Preparing for an emergency must include all family members

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Disaster Animal Response Team shares tips for emergency preparedness for pets

HANTS EAST: When emergencies happen, time is of the essence. Being prepared can be the difference between safe evacuation and needing rescue.

And, including our four-legged family members in those preparations is vital.

Catherine Stevens, Communications Director for the Disaster Animal Response Team NS (DARTNS), said including pets in planning can make scary situations easier.

“You have to prepare for a disaster, it’s not if it happens, it’s when it happens. Unfortunately,” said Stevens.

During evacuations, we can have only minutes to prepare. Having an emergency kit can be beneficial to making the minutes count.

“When you’re making an emergency kit for you, as a human, you’re going to need a bag to put it in,” said Stevens. “So get an extra one for your pet. So it’s labeled with your name, your vet’s number if required.”

She went on to explain exactly what should be included in kits for our pets.

“Does your pet have any medications? You might not want to put them in there, but at least write down what the pet is on and the dosage, because you would do the same for you,” she listed. “Food, the water, the medication. Whatever you’re putting in for you, make sure you’re putting in for your pet.”

Stevens also had several tips to share.

“You’re going to put some canned food in for you, you’re going to do the same thing for your pet, because if you don’t have access to water right away, that wet food is going to give them hydration as well,” she said. “If you can’t find a blanket or something for your pet, grab something out of your laundry basket. It will have your scent on it and it will give a pet that comfort feeling because it has your scent on it.”

Stevens said we all need five things to survive a disaster.

“I always put love at the top of the list, but we need food, shelter, water, and medical care,” she said. “So, flip that over to your pet.”

Who is DARTNS?

They are a charitable organization, working in partnership with the Canadian Red Cross to set up and run emergency shelters, for animals affected by man-made and natural disasters. With the Red Cross being one of the leading organizations when it comes to providing humanitarian support in times of disaster, it seems like a natural fit that they now work together. People love their pets and would not want to leave them behind. Now, you can evacuate with your pet, and you both have a safe place to go.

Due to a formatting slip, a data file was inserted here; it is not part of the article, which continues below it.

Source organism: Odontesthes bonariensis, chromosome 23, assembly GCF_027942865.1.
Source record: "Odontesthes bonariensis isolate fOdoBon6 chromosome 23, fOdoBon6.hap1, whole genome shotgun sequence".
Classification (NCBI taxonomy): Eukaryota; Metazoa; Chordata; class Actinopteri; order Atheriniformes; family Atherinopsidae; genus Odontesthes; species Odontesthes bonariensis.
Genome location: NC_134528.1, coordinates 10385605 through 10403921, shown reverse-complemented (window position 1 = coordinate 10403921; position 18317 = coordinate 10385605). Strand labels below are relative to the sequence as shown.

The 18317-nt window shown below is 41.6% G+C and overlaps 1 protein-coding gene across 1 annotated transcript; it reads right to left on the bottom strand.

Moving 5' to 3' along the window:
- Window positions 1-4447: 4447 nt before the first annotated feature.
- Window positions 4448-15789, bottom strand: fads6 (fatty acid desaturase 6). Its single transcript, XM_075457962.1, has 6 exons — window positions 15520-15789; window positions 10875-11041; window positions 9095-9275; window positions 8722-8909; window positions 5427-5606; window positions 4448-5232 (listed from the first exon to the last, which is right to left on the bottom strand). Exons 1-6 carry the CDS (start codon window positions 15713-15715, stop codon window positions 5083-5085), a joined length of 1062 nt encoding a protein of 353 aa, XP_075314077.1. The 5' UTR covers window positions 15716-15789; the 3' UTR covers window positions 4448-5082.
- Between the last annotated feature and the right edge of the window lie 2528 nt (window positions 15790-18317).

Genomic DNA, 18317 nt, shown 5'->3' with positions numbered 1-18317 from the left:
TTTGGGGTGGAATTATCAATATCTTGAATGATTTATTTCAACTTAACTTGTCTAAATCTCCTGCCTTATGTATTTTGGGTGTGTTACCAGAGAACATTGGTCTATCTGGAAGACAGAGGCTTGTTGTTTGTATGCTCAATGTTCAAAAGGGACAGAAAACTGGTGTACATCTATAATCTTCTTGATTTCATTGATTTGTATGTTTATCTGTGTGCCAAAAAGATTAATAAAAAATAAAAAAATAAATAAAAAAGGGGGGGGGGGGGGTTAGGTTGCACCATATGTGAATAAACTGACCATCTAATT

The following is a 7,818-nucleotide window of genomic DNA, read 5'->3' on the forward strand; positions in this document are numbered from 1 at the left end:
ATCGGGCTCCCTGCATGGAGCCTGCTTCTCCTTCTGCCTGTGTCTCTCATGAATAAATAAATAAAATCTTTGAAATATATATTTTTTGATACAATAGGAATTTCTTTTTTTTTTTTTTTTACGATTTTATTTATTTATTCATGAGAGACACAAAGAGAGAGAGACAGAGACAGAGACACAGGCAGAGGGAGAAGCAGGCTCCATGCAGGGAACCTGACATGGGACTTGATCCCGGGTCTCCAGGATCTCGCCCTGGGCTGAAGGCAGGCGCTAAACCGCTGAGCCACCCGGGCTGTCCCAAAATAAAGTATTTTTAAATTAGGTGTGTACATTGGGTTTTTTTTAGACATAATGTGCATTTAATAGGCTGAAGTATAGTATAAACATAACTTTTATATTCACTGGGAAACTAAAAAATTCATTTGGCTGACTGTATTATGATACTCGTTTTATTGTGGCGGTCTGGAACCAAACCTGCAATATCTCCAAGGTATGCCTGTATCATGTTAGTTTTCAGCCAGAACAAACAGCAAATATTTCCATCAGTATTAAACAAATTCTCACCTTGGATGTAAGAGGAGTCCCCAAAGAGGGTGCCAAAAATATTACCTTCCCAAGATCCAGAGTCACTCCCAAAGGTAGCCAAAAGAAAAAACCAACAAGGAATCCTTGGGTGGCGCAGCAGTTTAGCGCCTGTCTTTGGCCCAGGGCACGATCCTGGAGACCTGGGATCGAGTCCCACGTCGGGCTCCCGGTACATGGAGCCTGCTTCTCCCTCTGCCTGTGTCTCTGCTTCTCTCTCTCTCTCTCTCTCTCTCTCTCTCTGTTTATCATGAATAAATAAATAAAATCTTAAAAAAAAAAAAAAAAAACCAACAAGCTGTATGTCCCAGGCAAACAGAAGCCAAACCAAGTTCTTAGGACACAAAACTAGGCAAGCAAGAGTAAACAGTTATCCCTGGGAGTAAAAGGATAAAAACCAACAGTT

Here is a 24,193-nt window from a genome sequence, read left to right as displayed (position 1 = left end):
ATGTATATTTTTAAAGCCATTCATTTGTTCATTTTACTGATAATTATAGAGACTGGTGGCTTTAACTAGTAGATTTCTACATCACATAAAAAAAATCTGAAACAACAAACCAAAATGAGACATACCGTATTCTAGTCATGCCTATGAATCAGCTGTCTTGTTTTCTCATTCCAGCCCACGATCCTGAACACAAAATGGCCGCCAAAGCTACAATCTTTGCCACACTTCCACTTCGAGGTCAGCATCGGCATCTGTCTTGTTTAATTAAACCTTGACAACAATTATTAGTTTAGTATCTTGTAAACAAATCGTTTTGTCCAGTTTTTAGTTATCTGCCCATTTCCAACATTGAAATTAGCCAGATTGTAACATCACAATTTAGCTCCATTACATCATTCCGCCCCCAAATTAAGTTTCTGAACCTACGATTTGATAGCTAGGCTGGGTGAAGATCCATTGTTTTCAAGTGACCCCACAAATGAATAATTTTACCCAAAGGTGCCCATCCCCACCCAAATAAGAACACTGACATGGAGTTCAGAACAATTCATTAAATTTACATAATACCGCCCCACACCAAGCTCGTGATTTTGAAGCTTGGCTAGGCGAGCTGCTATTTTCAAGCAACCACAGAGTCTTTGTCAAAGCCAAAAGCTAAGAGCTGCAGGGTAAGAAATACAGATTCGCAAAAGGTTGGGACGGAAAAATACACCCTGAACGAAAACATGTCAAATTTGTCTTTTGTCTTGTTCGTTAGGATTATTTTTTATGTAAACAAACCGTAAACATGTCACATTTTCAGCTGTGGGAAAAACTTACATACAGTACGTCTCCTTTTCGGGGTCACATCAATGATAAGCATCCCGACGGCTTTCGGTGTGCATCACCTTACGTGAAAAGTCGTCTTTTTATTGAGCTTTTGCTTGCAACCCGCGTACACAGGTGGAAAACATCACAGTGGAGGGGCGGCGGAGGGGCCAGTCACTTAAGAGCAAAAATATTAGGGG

Pets and Emergencies

Plan for your Pets is just as important as planning for your family, you should have a plan in place for your pets during an emergency.

Animals can’t be left behind in the event of an evacuation and many temporary emergency shelters will not accept them.

Preparing Pets for an Emergency:

•Make sure your pet’s vaccinations are up-to-date. Pet shelters may require proof of vaccines.

•Keep a collar with license and identification on your pet.

•Have a special kit prepared including a leash, muzzle (if necessary), carrying case, food, water and food bowls, any necessary medications and specific care instructions for your pets. Even if you are not forced to evacuate your pet will have adequate food and supplies on hand.

•Contact your veterinarian or local humane society to find out potential shelters ahead of time. Taking Care of Pets during an Emergency:

•Bring pets inside well in advance of a storm. Many animals are uneasy during storms –try to keep them calm and reassured. Make sure to take them for a walk before the storm starts.

•Pet shelters will fill fast. Call first to determine availability.

Taking Care of Pets after an Emergency:

•Walk your pet on a leash until they are comfortable and re-oriented. Often, in the aftermath of a storm, familiar landmarks and scents have disappeared and pets could become confused.

•Watch for downed power lines and debris, broken fences or open gates

•Watch your pet’s behaviour–they may become defensive or aggressive after a traumatic event.

•If sidewalks are blocked, use caution when walking your pet. Make sure you are both wearing reflective clothing so oncoming traffic can see you. Always make sure to have your dog on a leash in bad weather.